Does happily ever after really happen to drill instructors? It does if they marry each other.

After 30 years of service in the Marine Corps, Sgt. Maj. Holly Prafke and her husband Sgt. Maj. Brad Prafke retired in a joint retirement ceremony this summer.

Which is a beautiful thing. But it was even more beautiful knowing that they had been married to each other for 26 years.

At a time when we know that female service members and dual military couples experience significantly higher rates of divorce than their male and civilian counterparts, the idea that two people can stay together so long through so much gives a person cause to hope.

So I contacted Holly Prafke to find out what their secrets to a happy dual military marriage might be. Here are Holly’s top ten:

1.Marry your best friend and your drinking buddy. “I tell people you gotta marry your best friend and your drinking buddy,” said Holly. “I wasn’t marrying someone who wanted to have babies and make me a housewife. We got married so we could stay together because we were best friends.”

prafke wedding2.Marry AFTER your first enlistment. When they decided to get married, Holly and Brad were 23 and 22 years old. They each had invested three years into a career they both liked.  As a sergeant major, Holly saw too many young military members get married before they had their careers established. “Get your career underway and then bring a family into it,” said Holly. “Get your career started and THEN start your family.”

3. Tell me what you don’t want. Holly says that she and Brad never had to talk about cheating on each other because that wasn’t an option. But before they tied the knot, they talked. A lot.

“We talked about duty stations and geographical locations, long term goals and short term goals,” said Holly. “We liked each others hobbies so I talked horses and he talked cars. College wasn’t important to each other and we were not really interested in returning to our home of record… I don’t make breakfast either.”

4. Work on the marriage not each other. Before they headed to the drill field, Holly and Brad heard a lot of stories about how that tour was hell on a marriage. So they decided to take a CREDO class through the Chaplain’s office. CREDO taught them how they needed to work on their marriage and not to try to change each other. It also taught them not to blame each other or call names. “He has never been an idiot, so we have stayed away from name calling or mocking the other,” said Holly.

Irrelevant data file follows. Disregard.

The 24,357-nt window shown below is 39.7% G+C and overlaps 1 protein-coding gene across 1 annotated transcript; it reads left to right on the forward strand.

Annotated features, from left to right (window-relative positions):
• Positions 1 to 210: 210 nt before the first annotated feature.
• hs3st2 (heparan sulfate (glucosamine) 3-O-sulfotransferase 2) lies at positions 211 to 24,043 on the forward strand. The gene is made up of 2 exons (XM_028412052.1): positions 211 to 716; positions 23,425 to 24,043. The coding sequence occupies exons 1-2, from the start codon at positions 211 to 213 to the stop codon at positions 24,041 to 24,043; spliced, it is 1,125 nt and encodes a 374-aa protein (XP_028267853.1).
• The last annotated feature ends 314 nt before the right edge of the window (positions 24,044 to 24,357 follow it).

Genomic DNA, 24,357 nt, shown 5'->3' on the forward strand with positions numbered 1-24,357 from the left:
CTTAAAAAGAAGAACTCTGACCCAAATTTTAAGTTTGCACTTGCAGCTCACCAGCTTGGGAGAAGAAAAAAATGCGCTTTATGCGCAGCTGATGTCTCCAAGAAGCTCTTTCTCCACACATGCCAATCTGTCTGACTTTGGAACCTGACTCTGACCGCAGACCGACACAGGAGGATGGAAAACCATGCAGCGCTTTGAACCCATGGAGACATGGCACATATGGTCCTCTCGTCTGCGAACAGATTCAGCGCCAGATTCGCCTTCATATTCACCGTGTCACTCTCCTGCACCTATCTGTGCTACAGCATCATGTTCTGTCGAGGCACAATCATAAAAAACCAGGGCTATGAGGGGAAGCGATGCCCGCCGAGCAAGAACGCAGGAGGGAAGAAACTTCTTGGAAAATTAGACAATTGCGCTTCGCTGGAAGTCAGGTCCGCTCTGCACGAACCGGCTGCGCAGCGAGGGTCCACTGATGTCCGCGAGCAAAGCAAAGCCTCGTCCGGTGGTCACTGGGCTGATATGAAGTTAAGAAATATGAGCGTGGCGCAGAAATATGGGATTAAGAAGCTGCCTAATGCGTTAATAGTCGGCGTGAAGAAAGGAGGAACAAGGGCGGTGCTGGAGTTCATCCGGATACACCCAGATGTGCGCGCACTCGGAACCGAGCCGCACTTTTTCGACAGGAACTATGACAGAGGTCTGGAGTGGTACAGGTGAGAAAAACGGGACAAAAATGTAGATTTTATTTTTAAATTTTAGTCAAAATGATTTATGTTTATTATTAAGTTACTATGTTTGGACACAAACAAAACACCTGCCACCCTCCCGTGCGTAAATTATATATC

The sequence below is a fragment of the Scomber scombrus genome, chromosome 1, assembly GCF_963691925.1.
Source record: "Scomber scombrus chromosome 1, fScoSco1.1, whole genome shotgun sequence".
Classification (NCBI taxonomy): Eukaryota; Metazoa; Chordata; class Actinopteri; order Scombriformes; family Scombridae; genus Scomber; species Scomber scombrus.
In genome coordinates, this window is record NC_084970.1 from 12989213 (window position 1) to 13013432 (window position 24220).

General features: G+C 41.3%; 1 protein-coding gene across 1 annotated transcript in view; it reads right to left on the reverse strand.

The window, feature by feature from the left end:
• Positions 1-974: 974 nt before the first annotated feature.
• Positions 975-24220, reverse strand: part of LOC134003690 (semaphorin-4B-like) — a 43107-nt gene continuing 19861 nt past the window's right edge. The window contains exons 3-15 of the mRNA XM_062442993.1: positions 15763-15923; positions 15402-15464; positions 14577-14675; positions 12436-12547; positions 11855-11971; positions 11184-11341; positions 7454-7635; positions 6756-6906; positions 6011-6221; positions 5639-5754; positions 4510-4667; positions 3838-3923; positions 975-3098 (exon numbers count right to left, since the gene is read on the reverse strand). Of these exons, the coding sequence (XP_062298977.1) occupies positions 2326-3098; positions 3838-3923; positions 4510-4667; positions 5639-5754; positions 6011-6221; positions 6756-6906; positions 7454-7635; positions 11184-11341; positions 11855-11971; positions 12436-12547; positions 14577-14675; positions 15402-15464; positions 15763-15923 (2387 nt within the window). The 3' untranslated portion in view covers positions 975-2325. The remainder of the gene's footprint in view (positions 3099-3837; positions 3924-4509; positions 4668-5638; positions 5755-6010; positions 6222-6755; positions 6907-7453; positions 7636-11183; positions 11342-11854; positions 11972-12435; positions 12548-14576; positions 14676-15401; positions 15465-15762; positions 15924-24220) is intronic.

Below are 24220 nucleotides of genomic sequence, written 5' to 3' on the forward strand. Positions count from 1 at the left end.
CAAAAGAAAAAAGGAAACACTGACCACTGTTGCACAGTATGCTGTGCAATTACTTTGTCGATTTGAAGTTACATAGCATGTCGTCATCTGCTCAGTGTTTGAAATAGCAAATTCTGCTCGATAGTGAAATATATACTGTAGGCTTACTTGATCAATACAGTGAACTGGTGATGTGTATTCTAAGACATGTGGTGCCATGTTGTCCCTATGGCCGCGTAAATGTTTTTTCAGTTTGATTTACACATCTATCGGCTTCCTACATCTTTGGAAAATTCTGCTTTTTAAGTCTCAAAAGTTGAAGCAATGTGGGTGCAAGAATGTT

5. Don’t have children. “Truth be told, (having) no children helped too,” said Holly. A lot of people disagree with that. Yet neither Holly nor Brad wanted kids and they discussed that before they got married. When Brad asked what Holly would do if she ever got pregnant, she told him that he would get to take the baby and go home and she would stay in the Marine Corps. ‘Nuff said.

Marital Bliss Joke 
Posted in Husband Wife Jokes, Marriage Jokes, Wedding Jokes Share on facebookShare on tumblrShare on pinterest_shareMore Sharing Services 26 

“So Grandpa” asked Dave at his engagement party “your marriage to Grandma is legendary everyone talks about how you two get along so well and never fight, what’s the secret to your marital success?” “Well” said Grandpa Joe after taking a deep puff on his cigar “it all started on the way home from our wedding, we hadn’t gone but a mile when the horse started giving us trouble I gave the horse a little whip and that’s when I heard your Grandma say in a low voice “that’s strike one.” A bit later the horse stopped again “that’s strike two” she said. The third time it stopped she grabbed my shotgun out of my holster and shot it in the head. I was in shock!  “What in the world was that all about?” I had protested at the time.  “That’s strike one!”  she said back to me.  “And that is what I owe our marital success to.”